The folks in Cool, Texas, got quite a knee-slappin’ time from watching ol’ porky dorky Jimmy Hoerknel walk his way around the small, sleepy town between Mineral Wells and Weatherford, both bigger towns with their own dump-pa-dy dumps like Jimmy Hoerknel, but not like this Jimmy Hoerknel because this Jimmy Hoerknel, the absolute original of the species known as rural town nerd dufus, went off and did something real strange one night that nobody ever knew about, except the whole town knew, as did the Parker County Sheriff’s Department, and all those media people from those cable TV news shows like The O’Reilly Factor and Anderson Cooper 360. They rushed to Cool and set up their TV cameras and their reporters and started asking the dumbfounded local yokels why such a horrible thing could happen in such a seemingly nice, quiet place like this.
But nobody bothered to ask dump-pa-dy dump Jimmy Hoerknel, the one person with the only expert opinion on what happened to Jed and Nancy Thomson, that quiet middle-aged couple with their three children off at college, two at Tarleton State University and one at Dallas Baptist University.
The Thomson couple lived in the double-wide mobile home that sat right off of Farm to Market Road 113. One night they got chopped up into itty-bitty tiny pieces that were scattered about for their one goat and several roosters and chickens to play with and consume while with their two cows and one bull calmly chomped on hay before a nearby neighbor caught wind of something smelling awful, figuring it was yet another dead cow that was mutilated by aliens, what with all the UFO sightings he’d heard from hushed conversations with ranchers, who lost livestock in weird ways, at the local breakfast place every Saturday morning that served damn good gravy and biscuits with Texas toast and delicious slices of ham.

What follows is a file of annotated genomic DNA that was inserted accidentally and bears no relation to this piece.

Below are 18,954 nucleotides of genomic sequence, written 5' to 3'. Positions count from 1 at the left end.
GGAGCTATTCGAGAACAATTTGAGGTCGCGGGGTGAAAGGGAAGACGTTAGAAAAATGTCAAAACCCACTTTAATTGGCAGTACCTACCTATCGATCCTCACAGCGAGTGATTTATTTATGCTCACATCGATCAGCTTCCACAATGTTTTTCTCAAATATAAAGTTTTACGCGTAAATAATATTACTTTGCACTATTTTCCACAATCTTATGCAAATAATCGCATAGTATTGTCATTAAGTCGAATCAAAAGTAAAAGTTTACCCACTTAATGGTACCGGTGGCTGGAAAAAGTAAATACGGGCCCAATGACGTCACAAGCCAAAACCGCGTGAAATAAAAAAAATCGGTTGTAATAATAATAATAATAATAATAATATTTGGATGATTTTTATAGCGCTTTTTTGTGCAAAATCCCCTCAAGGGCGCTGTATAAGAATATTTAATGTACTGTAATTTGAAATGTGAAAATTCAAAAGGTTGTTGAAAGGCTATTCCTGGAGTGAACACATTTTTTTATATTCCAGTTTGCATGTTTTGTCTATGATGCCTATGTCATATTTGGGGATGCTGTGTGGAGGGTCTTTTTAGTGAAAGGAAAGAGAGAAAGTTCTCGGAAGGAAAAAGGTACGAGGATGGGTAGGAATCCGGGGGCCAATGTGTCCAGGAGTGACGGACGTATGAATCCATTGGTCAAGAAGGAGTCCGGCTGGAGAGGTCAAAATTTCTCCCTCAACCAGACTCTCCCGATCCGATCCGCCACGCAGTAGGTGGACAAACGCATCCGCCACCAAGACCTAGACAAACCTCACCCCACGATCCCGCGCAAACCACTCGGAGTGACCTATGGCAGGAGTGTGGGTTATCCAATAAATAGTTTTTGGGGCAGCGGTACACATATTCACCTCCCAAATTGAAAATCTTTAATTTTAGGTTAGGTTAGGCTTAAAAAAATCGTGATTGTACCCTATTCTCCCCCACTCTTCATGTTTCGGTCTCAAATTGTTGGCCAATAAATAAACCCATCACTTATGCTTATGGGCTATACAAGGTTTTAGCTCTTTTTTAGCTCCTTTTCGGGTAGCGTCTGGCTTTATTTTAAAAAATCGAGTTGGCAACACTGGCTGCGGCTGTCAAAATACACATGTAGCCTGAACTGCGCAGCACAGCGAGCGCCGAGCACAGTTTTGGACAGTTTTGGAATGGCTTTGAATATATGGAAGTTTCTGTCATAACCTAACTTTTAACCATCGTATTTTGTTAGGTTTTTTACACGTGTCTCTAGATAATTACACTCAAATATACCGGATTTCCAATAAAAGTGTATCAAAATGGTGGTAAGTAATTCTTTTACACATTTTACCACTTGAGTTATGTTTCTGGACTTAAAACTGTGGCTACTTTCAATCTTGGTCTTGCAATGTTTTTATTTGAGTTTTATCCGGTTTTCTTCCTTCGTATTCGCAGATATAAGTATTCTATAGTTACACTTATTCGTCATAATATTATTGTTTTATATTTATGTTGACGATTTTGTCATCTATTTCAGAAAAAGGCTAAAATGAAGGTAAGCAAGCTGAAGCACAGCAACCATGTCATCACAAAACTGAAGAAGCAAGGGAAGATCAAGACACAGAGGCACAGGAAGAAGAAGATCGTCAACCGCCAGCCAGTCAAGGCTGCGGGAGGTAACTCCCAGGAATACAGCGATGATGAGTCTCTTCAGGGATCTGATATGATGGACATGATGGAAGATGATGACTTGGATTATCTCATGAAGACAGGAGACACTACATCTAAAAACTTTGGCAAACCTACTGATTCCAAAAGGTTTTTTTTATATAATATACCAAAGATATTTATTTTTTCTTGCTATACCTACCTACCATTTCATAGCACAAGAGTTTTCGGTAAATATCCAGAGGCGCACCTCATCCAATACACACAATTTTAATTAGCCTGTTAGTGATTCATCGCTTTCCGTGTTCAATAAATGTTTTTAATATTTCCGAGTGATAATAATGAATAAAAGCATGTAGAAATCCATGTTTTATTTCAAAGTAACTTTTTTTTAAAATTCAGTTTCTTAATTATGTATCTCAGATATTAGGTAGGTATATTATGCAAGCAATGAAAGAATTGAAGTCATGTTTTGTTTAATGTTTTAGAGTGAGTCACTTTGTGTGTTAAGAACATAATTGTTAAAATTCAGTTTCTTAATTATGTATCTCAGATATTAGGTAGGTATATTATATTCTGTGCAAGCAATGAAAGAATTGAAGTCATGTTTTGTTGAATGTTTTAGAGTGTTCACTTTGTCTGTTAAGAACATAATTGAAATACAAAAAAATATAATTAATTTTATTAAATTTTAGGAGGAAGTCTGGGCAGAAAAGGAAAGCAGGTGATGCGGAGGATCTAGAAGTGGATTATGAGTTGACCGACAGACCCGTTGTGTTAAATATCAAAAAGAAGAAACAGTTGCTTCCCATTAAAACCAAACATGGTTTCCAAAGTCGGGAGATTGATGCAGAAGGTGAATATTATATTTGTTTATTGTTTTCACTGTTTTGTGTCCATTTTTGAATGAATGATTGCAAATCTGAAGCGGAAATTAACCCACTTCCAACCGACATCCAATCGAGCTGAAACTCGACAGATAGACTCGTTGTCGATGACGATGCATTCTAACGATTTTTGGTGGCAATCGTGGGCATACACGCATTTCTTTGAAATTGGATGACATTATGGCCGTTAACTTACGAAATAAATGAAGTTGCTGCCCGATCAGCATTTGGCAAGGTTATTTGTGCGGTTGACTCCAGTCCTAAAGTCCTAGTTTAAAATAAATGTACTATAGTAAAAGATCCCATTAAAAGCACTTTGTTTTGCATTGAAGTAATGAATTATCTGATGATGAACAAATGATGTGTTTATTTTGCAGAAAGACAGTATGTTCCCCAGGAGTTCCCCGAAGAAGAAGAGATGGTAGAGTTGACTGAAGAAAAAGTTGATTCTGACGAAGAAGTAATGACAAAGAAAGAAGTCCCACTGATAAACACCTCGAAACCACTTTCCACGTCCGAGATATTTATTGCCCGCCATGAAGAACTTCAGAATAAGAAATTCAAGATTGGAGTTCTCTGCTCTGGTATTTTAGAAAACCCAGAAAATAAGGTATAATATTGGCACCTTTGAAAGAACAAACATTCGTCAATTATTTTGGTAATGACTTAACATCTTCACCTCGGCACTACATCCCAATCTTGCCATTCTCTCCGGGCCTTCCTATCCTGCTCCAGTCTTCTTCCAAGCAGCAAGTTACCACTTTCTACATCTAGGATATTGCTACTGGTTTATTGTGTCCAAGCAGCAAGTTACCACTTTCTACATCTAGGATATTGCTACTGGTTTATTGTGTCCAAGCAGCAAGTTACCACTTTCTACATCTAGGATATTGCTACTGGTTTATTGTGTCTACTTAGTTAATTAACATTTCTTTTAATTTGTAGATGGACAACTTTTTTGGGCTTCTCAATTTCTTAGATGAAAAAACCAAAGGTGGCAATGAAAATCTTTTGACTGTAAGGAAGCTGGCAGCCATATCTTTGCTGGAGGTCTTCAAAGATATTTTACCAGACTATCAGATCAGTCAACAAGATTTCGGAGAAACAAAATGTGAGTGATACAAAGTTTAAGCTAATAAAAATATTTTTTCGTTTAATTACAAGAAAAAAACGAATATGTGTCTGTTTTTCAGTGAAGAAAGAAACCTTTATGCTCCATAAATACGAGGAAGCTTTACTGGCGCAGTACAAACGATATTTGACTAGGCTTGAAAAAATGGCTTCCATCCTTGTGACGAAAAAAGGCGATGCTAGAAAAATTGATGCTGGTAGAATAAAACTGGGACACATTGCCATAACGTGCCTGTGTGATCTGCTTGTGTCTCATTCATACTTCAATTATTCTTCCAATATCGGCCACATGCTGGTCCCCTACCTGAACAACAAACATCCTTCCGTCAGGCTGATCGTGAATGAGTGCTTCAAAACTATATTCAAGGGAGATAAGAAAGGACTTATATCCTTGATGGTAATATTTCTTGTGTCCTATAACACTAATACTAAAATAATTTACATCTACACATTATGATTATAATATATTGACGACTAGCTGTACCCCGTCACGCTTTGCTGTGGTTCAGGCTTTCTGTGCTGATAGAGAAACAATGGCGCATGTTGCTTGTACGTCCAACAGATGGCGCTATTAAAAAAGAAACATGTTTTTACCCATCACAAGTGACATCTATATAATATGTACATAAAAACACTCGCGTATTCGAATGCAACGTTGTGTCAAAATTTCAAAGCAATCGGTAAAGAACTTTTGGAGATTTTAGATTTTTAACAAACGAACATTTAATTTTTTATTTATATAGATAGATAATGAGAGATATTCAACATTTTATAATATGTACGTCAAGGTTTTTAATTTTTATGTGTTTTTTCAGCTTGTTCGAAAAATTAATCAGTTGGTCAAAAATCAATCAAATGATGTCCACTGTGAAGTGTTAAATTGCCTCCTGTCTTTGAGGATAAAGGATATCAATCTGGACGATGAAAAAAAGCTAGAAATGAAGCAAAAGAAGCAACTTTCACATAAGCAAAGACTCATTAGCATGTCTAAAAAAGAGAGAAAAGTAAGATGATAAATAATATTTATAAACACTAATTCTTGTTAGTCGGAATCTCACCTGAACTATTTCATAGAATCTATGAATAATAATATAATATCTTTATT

The Thomson’s closest neighbor, the kindly rancher Fred Lyle, ventured over to the Thomson’s place and found a foot and the top half of a head with a nose half attached near the couple’s septic tank.